Yes you can! Lycra or no lycra, Brake the Cycle rides are open to all.
Cycle touring isn’t the preserve of cycling clubs and the super fit, and is a great way to see the world as our very own Tom Shakhli explains...
Me, on a cycling tour? Really?
Yes, really. We like to think of ourselves as offering the most accessible cycling tours by any provider out there. That’s not to say that they are a doddle. It’s more a statement that reflects the help that we give you before and during the tour to give you a little boost. Provided that you can cycle, you have a serviced bike, and you’re able to commit to a couple of training rides beforehand just to give you a bit of saddle time, then trust us, you can do it. We are on hand to talk to you throughout the time leading up to your tour, to consult over bike choices, and to give you training ideas. Once you’ve arrived with us on a tour, and there’s no turning back, you will soon be part of a supportive environment with other riders watching your back, and by the time you’ve made it to the end of day one, you’ll wonder why you didn’t think about doing a cycle tour years ago. You’re already on your way.
So who goes on Brake the Cycle tours?
For quite a lot of people who cycle with us, it’s been their first experience of touring. When registering for a tour, we ask you to fill in a form to tell us a bit more about your background and experience on the bike. We quickly find out who will want more support and information and who is more ready to go. We’ve had people on our tours who are members of cycling clubs and on certain tours (particularly those in mountain regions), they have told us that they’ve found the ride challenging. However, we’ve also had newbies on some of the hardest tours. By the end of the trip the gap between the fastest and the slowest narrows as muscles as well as confidence grow. We always cycle in groups, making sure that everyone is in a group that they find comfortable in terms of speed. It’s not a race, and you’re never left behind.
Is everyone together, like, all the time?
No! We're well aware that while it's great to make friends and support one another, for pretty much everyone who comes on tour with us having some time alone is an important part of their trip. Nobody is forced to be part of any group activity, whether that's eating, cycling, or sharing a space. For some people, the time you spend on the bike is essentially alone time, where you might be near other riders but in your own space, and that's enough. Most people bring their own tents and so the time at the end of the day in their tent is a chance to spend a bit of time by yourself. Nobody is judged if they want to spend an evening by themselves, go for a walk, or sit in silence. We all have our reasons for wanting to go away and challenge ourselves with this type of trip, and we know that being part of a group is not always what people need.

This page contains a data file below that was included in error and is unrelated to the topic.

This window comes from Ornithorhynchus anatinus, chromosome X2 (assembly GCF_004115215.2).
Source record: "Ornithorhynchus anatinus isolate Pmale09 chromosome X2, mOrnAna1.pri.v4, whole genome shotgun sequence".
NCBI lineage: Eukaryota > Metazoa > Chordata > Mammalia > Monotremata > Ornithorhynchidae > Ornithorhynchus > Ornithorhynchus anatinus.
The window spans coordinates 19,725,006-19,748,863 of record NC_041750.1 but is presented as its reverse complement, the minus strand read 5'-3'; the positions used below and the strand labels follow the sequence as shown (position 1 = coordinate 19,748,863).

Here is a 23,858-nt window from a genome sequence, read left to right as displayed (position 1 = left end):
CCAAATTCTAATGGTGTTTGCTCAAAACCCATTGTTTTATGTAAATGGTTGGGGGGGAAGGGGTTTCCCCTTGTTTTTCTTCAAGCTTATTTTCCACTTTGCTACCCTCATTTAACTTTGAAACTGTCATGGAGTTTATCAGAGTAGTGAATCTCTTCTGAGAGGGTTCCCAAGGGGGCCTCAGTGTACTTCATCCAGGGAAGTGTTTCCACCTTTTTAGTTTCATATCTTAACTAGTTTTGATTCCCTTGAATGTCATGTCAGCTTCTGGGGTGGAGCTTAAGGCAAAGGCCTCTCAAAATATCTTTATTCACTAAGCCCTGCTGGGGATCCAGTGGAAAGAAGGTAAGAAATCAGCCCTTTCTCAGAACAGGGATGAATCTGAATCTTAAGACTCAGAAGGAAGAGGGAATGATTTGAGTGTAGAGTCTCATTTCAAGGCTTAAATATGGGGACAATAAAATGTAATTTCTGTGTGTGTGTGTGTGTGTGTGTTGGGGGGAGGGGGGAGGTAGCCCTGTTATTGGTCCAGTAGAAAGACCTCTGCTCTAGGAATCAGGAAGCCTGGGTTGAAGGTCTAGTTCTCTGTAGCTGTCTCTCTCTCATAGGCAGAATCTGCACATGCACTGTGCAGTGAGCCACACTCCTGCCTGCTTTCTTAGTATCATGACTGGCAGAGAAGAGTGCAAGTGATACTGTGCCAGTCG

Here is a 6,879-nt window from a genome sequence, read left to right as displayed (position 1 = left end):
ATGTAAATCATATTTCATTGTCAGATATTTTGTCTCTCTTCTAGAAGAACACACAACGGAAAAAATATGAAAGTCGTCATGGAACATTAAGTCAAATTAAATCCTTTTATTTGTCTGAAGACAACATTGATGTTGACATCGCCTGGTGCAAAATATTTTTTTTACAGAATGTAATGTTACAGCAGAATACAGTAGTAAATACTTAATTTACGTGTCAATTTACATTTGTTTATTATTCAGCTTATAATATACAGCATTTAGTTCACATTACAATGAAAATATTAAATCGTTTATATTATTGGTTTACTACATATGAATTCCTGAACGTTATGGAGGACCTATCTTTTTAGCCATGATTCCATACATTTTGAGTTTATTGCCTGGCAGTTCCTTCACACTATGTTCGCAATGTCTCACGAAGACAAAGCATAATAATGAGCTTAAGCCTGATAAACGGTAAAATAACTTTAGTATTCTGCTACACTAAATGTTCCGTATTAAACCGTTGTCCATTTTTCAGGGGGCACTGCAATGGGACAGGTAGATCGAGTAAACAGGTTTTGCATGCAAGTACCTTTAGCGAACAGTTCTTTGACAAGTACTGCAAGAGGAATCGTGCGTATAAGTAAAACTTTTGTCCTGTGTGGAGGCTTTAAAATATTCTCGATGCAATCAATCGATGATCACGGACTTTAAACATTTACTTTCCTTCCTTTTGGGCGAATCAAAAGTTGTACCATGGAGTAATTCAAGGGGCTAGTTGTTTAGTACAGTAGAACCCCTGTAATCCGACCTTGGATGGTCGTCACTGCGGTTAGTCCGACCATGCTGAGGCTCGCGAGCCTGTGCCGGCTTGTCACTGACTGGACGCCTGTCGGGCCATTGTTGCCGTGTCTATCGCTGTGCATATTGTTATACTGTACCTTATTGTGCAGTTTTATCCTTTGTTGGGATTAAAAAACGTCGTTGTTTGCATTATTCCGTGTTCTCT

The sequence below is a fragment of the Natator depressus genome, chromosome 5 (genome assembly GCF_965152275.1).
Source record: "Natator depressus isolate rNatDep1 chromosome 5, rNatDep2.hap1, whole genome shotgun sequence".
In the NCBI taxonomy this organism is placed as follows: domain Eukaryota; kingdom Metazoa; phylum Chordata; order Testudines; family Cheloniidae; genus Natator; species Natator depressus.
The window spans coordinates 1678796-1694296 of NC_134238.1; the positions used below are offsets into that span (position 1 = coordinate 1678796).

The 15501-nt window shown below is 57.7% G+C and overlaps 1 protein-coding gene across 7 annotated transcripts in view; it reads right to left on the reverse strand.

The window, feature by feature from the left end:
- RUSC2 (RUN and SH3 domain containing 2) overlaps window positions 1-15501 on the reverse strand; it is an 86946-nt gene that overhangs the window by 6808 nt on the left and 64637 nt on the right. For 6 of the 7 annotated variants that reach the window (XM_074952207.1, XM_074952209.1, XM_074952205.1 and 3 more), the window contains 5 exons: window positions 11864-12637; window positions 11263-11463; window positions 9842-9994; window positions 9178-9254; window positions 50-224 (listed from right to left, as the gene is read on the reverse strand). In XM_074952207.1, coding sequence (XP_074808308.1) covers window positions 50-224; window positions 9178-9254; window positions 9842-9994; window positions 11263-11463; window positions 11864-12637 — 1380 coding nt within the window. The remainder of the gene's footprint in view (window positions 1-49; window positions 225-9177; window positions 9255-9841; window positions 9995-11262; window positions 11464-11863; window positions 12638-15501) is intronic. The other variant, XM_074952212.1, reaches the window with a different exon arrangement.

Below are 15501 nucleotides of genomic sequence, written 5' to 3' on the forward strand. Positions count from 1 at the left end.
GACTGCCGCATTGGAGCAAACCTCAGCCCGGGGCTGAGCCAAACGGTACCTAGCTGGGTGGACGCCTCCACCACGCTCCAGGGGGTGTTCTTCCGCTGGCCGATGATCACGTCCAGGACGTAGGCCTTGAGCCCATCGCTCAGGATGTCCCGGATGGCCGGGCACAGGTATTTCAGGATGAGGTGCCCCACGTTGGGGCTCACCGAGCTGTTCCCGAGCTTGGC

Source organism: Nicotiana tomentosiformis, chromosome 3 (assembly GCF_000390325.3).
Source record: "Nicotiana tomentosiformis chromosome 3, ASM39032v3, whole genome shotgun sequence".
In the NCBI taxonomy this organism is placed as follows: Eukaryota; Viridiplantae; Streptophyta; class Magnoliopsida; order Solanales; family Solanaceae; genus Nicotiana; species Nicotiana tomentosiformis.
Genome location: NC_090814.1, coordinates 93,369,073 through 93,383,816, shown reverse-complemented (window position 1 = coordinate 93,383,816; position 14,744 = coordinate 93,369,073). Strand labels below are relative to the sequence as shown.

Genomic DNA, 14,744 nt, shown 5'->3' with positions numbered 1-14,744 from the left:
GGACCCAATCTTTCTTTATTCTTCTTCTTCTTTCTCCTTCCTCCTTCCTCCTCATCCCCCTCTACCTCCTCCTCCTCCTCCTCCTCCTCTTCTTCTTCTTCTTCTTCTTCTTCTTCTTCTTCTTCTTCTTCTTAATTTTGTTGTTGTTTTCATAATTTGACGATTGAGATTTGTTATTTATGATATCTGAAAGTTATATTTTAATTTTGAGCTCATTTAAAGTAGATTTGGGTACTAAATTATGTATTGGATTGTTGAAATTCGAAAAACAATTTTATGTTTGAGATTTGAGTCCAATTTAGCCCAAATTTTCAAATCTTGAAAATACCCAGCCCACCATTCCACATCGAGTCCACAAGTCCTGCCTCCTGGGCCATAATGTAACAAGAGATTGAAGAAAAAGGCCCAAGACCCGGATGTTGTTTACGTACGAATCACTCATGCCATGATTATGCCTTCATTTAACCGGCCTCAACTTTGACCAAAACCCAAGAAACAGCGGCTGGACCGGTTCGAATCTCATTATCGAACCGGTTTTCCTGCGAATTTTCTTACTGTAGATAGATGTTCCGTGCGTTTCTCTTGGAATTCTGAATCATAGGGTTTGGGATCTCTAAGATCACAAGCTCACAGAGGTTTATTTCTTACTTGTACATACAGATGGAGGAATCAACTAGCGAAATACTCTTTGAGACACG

Do I need to wear lycra or be a young gun to take part?
Lycra shorts are pretty helpful for long rides as they’re generally more comfortable and lightweight. What you definitely don’t need to do is go full lycra. You’re more than welcome to of course, but a typical Brake the Cycle tour is a mixture of people wearing t-shirts and cycling jerseys, depending on the weather.
In terms of who comes on our tours, we attract a diverse bunch. Our eldest participant has been 65 and our youngest 19, the average being 34. About 55% of riders are women.
It depends on the day and the tour you're on. Some days are designed to be shorter, either to offer active recovery after a hard ride day or to give us more time at an interesting project. But the average is about 55 miles or 90 km. Generally what makes a day more challenging is the amount of climbing we have to do. Tours with more climbing are graded 4-5 whereas flatter ones will be 2-3. You can see the various cycling grades and which tours are in those grades here.
We'd highly recommend a tourer, road bike or hybrid. 95% of our cycling will be on tarmac roads with the remaining 5% being dirt or gravel tracks to access projects. For tours which are grade 3 or more, we’d recommend considering the gearing available to you and making sure it’s as friendly to climbing up hills as possible. If you’re unsure about your bike, by all means get in touch with us, perhaps with a photo of it and we can give our honest opinion.
It depends on your current level and which challenge you're joining, but generally as a guide you should be able to cycle 50-60 miles with 2,000-3,000 feet climbing and it not overly trouble you (with a few breaks, of course). An equivalent ride would be something like London to Brighton. To get to that point, you would probably need to do 3-4 shorter rides building up to it. Any supplementary training you can do, such as a spin class, would be a bonus.
Do you run any training weekends or rides?
Yes we will run evening and daily rides over the summer. Check out our Facebook page to keep up to date with these and to book on.
Full disclaimer: I own a road bike and wear lycra, but on a Brake the Cycle tour I wear a bright Hawaiian shirt (with cycling shorts) as soon as the sun is out!